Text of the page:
This project is inspiring in that it encourages any individual to partake in the sport of their choice regardless of their sexuality.  It is up to the individual who has talent to be praised for that and that alone.  Public Service Announcements primarily focus on NHL superstars such as Steven Stamkos, Zdeno Chara, and James van Riemsdyk encouraging other athletes to show respect for their counterparts by sticking up for their teammates on and off the ice.  There will always be people who disagree with homosexuality, regardless of whether it is in sport or in everyday life, but the fact that the sporting world is taking on such an issue with the support of many of it’s athletes is something that should be admired.  The You Can Play Project aims to move away from negative stereotypes and focuses on judging players by their character and their talent.  If you think that this project is aimed to influence the religious beliefs of some, it is not.  The project aims to be a catalyst to teach respect, hoping that the locker room can be a place of acceptance and friendship through each team member’s journey as a person and a teammate.   As this fast growing movement spreads, one can only hope that more athletes will take a stand against homophobia in sports and support their teammates. 

The You Can Play Project is primarily focused on hockey world for now, but also aims to reach across various borders in the hope to treat every athlete with the respect they so rightly deserve. Surely Patrick Burke has taken the right steps to ensure that Brendan’s legacy live on in the hopes that the hockey world can live in a more tolerable society in the years to come. In other words: If you can play, you can play.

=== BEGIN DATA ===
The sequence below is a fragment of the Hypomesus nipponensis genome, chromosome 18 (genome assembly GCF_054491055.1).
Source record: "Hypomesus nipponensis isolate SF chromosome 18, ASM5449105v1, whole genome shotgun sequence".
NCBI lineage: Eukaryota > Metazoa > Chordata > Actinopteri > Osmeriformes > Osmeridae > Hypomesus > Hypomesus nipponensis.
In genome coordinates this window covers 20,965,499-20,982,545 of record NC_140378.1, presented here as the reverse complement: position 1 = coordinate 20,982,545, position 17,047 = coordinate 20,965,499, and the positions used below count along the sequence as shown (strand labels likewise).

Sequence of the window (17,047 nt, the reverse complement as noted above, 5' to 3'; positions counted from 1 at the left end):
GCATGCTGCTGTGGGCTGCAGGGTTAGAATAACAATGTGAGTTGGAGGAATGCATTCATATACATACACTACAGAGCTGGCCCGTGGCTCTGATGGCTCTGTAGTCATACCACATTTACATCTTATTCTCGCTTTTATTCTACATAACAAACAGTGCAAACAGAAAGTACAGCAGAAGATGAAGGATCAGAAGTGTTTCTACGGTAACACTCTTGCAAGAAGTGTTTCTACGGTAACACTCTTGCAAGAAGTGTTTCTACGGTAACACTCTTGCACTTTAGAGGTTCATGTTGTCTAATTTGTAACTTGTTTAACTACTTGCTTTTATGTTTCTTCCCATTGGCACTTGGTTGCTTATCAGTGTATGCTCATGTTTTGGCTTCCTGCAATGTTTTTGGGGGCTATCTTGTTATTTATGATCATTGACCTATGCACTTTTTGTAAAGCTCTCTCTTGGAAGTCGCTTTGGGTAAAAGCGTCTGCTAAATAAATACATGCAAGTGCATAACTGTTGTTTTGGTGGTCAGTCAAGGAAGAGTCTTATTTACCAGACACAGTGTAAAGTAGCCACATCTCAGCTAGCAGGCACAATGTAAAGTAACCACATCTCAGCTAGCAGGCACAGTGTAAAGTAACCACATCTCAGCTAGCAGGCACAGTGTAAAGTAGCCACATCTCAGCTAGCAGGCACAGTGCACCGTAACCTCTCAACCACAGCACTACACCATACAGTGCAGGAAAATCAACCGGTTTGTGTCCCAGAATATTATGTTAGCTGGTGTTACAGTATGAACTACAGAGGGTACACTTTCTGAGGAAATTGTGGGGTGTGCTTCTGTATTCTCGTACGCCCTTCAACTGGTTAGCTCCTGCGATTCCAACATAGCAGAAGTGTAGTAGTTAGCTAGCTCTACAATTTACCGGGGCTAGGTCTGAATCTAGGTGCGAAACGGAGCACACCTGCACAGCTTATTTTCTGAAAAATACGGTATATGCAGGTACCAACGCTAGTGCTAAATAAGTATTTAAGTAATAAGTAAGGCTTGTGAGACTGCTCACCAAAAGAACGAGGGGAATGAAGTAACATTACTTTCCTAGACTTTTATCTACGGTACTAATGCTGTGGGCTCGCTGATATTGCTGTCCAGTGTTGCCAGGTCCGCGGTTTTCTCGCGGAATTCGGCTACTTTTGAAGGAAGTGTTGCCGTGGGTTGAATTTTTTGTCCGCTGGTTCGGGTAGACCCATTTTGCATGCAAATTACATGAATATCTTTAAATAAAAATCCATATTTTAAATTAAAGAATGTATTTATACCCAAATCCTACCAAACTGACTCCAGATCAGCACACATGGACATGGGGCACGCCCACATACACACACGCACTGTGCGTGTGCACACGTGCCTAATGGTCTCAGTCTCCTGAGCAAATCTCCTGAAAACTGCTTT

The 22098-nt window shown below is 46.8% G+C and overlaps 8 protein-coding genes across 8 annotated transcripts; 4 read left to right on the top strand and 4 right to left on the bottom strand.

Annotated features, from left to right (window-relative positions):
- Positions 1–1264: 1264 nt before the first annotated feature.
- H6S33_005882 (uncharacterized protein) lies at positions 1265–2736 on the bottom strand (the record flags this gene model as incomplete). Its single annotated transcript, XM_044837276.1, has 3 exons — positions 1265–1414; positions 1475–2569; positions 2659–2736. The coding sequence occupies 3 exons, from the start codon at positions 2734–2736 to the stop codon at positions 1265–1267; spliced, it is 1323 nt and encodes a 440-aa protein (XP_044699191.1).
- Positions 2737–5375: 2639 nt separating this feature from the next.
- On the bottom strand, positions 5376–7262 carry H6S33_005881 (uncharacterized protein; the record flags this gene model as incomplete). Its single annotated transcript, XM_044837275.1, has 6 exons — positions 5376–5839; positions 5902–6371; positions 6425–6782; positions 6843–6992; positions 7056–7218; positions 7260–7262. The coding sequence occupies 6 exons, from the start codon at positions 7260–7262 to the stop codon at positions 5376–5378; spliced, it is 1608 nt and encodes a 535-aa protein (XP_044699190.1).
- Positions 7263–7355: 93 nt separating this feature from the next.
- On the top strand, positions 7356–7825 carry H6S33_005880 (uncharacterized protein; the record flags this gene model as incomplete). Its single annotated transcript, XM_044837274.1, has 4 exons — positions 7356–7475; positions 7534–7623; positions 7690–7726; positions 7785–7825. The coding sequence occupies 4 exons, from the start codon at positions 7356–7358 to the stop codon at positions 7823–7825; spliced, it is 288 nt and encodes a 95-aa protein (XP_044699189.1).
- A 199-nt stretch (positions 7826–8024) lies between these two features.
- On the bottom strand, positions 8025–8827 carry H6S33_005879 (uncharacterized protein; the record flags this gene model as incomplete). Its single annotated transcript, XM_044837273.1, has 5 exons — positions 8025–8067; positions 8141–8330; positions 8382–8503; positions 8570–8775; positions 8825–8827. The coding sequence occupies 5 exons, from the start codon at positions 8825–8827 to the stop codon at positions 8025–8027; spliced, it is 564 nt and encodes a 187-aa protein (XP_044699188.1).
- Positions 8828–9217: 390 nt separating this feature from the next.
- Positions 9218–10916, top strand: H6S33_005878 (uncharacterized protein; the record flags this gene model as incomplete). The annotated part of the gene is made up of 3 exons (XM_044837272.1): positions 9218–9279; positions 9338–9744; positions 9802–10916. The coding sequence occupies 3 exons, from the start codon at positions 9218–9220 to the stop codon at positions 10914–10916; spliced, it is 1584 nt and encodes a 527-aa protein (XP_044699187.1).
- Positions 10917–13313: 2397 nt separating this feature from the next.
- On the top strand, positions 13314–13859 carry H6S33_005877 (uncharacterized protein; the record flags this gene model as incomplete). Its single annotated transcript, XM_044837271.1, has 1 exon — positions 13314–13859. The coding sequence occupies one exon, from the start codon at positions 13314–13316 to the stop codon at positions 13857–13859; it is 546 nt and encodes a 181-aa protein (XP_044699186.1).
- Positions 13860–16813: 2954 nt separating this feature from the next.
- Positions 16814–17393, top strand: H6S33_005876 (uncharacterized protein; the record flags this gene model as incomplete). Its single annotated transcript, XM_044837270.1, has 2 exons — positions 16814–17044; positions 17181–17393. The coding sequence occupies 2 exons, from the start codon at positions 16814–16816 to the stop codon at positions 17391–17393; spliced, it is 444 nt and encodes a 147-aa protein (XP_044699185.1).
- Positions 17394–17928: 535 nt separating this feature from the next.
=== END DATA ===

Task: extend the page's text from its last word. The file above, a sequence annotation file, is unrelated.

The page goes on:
You can visit the website at www.youcanplayproject.org, or on Twitter @youcanplay. 

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Welcome

Hi everyone, 

I would like to start off by welcoming you to my blog. This blog is mainly about the NHL, but also focuses on other major hockey related tournaments throughout the year.   Hockey has always been an important part of my life.  Although I never played, I grew up idolizing Theoren Fleury, Gordie Howe, and Bobby Orr. As I got older, my academic goals focused more on how I could get as involved with the game as possible.  I began to think about becoming a sports broadcaster, and had the amazing opportunity to take part in  job shadow with CTV.  After an incredible day, I realized this is where I wanted to be; in the middle of all the chaos. As a die hard hockey fan, I found that starting a blog was a way to share my passion for the game with others. I hope you enjoy my thoughts and opinions, and I look forward to hearing some of yours. You can also follow me on Twitter @nabeeladamji, or ask me a question right here.  Enjoy!